Embracing Liminal Identity : Uncovering Hidden Diversity : Celebrating Cultural Mobility

VIDEO: LGBTQ is a Liminal Identity: What you see is not always what you get Part 1

Culturs sat down with columnist and member of the LGBTQ community, Kendall McElhaney, to talk about issues both in the US and all over the world throughout the lesbian, gay, bisexual, transgender and queer community in the first of this two-part series.

McElhaney identifies as pansexual which she described as meaning that she doesn’t discriminate on a potential partner bases on their sexual orientation, gender identity or biological sex. What’s important is how she feels about the person and how the person makes her feel- it doesn’t matter what’s happening on the surface.

At Culturs that exactly what having a liminal identity is all about. Often what you see on the outside is not what you get.

McElhaney explains that there are differences between certain ways people identify. For instance transsexual means that a person is choosing to transition completely by changing their identity and anatomy while transgender is the changing of identity.

Often we forget our privileges and one of the privileges commonly forgotten is pronoun privilege. McElhaney said she is lucky she always identified as a women and as a “she.” However, there are many people around the world struggling with what their pronoun should be. If someone is “cis privileged” they identify as the gender that matches their anatomy.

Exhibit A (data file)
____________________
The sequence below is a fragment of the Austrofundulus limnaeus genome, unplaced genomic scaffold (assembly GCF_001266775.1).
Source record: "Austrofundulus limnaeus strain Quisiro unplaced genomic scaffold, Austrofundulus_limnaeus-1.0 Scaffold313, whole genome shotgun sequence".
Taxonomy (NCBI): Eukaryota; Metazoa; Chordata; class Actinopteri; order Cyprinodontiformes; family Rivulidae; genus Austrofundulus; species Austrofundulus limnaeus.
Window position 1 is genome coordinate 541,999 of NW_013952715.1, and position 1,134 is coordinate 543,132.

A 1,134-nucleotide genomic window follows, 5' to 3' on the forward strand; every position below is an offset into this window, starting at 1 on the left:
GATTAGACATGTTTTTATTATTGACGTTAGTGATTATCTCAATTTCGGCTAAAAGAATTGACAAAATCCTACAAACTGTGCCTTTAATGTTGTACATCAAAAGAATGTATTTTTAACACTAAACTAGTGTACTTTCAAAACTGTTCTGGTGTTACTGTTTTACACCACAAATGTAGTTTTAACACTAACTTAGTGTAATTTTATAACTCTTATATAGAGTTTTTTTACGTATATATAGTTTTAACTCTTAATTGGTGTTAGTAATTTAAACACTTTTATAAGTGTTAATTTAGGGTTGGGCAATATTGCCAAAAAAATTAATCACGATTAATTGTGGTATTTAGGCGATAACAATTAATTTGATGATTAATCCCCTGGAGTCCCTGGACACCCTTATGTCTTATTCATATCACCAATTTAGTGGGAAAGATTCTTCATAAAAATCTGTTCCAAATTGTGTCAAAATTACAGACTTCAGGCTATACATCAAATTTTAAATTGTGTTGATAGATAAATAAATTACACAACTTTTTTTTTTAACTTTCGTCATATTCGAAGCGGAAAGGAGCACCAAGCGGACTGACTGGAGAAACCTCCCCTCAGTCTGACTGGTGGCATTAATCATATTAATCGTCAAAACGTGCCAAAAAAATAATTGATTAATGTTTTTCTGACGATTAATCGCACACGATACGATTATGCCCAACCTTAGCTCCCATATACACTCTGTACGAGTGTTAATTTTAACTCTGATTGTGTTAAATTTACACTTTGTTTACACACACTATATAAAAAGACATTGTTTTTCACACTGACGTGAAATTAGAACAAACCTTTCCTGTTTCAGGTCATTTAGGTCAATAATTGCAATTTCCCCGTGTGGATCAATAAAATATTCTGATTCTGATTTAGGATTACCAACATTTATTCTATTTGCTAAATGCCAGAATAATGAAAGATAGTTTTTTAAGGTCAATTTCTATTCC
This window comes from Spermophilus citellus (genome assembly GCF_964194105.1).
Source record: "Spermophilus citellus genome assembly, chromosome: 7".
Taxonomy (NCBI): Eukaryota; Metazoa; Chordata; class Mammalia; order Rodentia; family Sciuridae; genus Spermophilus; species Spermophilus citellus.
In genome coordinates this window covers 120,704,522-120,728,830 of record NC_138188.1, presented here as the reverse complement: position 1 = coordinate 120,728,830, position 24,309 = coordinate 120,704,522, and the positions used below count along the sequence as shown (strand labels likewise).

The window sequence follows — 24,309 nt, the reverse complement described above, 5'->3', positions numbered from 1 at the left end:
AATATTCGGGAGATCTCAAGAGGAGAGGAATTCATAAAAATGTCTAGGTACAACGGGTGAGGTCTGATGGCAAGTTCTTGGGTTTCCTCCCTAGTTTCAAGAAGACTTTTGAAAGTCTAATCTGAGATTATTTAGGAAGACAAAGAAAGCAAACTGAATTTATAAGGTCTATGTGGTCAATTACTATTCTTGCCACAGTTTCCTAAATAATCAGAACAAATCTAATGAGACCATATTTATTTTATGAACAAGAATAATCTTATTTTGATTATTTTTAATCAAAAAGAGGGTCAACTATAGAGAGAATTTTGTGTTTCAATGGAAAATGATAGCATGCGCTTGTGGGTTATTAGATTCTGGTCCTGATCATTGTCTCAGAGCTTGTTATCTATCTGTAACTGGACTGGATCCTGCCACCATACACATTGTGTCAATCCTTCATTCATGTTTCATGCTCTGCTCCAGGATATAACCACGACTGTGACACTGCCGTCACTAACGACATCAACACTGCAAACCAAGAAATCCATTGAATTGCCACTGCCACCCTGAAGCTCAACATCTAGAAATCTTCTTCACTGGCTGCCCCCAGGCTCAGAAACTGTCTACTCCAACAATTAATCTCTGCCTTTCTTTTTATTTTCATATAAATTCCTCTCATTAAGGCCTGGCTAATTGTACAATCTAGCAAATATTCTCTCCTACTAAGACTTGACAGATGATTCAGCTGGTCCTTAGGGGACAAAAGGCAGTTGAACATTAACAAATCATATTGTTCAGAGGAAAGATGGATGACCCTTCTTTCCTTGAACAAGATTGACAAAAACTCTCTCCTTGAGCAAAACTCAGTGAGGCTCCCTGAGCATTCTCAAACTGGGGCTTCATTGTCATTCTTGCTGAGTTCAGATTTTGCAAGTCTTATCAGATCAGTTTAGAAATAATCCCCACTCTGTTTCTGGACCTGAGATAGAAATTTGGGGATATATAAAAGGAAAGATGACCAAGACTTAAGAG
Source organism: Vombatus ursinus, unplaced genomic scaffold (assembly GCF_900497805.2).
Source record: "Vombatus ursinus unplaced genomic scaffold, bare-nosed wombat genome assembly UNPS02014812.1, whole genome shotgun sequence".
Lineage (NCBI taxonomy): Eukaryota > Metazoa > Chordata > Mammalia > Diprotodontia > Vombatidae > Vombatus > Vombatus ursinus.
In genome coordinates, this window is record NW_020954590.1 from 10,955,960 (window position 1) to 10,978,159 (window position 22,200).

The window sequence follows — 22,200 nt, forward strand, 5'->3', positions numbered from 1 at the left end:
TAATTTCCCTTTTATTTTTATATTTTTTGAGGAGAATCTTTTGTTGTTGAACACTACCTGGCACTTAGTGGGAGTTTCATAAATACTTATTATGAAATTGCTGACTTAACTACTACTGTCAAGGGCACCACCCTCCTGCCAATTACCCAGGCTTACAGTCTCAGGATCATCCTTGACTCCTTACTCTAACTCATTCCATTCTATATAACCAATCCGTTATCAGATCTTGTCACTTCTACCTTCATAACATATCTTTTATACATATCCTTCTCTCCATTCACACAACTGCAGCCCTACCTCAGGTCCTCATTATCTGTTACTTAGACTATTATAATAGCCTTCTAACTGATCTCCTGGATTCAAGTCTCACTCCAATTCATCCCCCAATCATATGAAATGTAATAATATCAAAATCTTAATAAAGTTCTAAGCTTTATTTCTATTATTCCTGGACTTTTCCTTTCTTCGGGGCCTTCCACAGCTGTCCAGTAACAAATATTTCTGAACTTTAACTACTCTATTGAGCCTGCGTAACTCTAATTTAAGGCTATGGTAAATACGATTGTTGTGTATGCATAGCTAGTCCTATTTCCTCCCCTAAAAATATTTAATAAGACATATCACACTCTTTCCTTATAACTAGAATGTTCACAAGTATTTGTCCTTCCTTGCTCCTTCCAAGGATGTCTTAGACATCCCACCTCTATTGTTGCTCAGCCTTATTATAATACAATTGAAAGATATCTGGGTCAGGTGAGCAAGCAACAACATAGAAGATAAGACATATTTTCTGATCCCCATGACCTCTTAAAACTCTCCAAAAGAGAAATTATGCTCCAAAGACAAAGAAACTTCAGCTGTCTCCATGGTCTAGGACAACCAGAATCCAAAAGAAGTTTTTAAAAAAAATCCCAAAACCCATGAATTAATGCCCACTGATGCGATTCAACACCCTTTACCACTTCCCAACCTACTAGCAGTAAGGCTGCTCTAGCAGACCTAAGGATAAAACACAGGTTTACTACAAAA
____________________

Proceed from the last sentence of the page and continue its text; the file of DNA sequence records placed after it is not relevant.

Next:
McElhaney said many people aren’t that lucky and ask themselves constantly, “how am I going to present today?” or “how is it going to look when I present this way but my mind presents another way?”

It’s important to understand that this is an everyday battle and while there are binary pronouns (his or her) there are also gender neutral pronouns such as ze, zir, or hen.

In the next and final part of this two-part series, McElhaney will continue the discussion on LGBTQ issues and how it is imperative to continue the conversation on the community and global scale.

By: Samantha Malpiedi

Samantha Malpiedi is a columnist for Culturs and is especially interested in current issues around the world that affect people and the way they make their livelihoods. Her cultural awareness education began at age fifteen when she traveled to five different countries including parts of Europe, Mexico and Kenya and ended in her time spent living in Chile at age 21. From these experiences she developed her love for travel and the appreciation for culture. As a duo-language speaker, she thrives in environments where communication spans cultures. Never complacent to stay in one place, her articles will interest anyone that might resonate with a restless nomad, hungry for a taste of travel.